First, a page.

Caravan construction: Stick and tin vs composite panels

ByWes WhitworthMay 1, 2020
Caravan construction: Stick and tin vs composite panels

We hear these terms used often, but what do they mean for you? We examine the tried and tested old-school stick and tin vs composite panels

Have caravan manufacturing techniques and technology changed a lot over the past few decades? Not until relatively recently, and certainly not in all cases. With the old ‘stick and tin’ style cladding-over-frame construction method making way for the use of composite panels glued together, we thought it high time we looked at the differences. So what does each style entail?

Old Skool 4

Stick and tin

Stick and tin, as it’s known colloquially, was the most common way of building vans over the decades; close enough to nearly a century. For most of us, thinking about what a van looks like under the skin, you’ll most likely imagine a timber (often meranti) frame, with various types of panelling to the inside, and tin or aluminium cladding over the top, the outside. The frame is held together with glue and screws, with the cladding held down essentially the same way or with rivets.

Where this approach shines, is in the chassis under the van because that is where the strength lies. Often full box section, with the A-frame and chassis all but over-engineered. This construction method allowed the top (body) to move and flex a touch, and that was that; one caravan that would last the ages.

A stick and tin caravan frame

One of the greatest drawbacks to the stick and tin design is that they are prone to leak water; especially after decades of movement and slight gaps forming between the sheeting. This leaking leads to water damage of the timber and, in turn, frame rot. The flipside of this design is the weight in the chassis – it is built to handle just about any road, track, or trail we drag them along, but they’re incredibly heavy; especially when stood next to their newer counterparts.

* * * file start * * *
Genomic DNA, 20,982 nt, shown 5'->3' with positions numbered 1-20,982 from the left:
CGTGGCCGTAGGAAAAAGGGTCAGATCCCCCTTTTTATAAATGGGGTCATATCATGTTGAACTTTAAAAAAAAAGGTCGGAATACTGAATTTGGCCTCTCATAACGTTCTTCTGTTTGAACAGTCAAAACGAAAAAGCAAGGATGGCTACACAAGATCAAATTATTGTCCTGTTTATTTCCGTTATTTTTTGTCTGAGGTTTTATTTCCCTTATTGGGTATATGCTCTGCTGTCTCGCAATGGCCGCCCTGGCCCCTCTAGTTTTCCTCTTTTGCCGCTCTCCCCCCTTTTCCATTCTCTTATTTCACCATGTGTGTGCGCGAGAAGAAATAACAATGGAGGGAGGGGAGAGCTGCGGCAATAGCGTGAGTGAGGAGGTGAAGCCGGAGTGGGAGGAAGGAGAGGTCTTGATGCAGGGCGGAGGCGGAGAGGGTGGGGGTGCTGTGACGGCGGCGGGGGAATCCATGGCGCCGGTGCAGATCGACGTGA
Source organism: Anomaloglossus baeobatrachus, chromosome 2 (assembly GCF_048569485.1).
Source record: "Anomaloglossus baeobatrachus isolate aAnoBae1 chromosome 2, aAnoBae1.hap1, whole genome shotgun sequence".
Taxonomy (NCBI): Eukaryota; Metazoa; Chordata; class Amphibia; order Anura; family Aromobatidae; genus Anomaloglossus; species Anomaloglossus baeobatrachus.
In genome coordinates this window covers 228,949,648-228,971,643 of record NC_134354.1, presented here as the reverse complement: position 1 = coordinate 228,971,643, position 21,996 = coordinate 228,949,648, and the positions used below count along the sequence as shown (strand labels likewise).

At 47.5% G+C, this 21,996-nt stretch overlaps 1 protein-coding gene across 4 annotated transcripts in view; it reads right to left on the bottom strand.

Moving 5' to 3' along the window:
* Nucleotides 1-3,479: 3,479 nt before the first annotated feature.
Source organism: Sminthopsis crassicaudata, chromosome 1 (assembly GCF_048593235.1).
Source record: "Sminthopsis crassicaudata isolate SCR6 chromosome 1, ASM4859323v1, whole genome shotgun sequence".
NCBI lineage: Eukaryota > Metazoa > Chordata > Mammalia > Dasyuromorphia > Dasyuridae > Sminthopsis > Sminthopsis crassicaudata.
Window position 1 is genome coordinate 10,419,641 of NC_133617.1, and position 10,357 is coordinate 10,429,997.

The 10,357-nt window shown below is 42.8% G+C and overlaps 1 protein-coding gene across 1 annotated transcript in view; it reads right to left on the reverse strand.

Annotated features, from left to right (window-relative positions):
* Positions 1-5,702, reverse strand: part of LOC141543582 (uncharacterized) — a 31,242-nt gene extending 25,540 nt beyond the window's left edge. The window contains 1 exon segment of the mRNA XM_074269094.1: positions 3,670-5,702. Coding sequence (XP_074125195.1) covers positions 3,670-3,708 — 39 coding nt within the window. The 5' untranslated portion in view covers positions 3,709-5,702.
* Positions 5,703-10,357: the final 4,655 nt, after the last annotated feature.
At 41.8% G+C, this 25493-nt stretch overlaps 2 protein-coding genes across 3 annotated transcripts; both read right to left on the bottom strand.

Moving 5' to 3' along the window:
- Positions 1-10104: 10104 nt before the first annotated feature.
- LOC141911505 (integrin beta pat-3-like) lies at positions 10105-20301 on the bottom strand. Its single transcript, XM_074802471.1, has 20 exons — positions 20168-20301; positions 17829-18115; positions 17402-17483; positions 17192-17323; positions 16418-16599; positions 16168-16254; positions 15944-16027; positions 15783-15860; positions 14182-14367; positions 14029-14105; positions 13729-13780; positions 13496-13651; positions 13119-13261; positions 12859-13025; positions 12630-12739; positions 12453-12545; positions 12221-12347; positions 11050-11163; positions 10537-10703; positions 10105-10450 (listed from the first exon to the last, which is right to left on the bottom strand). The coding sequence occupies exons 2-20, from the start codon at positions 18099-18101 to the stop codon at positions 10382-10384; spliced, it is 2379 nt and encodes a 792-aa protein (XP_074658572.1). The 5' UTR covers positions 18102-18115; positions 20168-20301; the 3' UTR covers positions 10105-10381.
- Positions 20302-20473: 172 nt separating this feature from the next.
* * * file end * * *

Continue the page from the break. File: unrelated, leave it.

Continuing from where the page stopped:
Coromal composite panels


Then around the early 2000s, we began to see a rapid increase in the number of vans that were built on a composite design. The entire body is often made from composite ‘sandwich panel’. The composite panel is often around 20-40mm thick and will have a fibreglass outer layer, polystyrene middle (think ‘expander foam’), and a thin inner layer made from aluminium or fibreglass again to sandwich it on the inside.

Avida's Roof Wall Section

Besides the lightweight properties of the composite materials, it’s also incredible at insulating the inside of the van from the ambient temperature outside. The frame of the stick and tin style van is gone, with the walls and roof being held together with a polymer glue and bracketing. The simplest way of thinking about a composite van wall, is to imagine a stick and tin wall, with the outer cladding, middle insulation, and inner walls, with framing throughout. Remove the frame, and the standalone insulation, squash and glue the inner and outer together (with polystyrene in the middle), and now you have the entire wall of the van in one piece. Adding windows is simple, as you just cut the window frame out of the side, and glue it in; no frames or timber to worry about.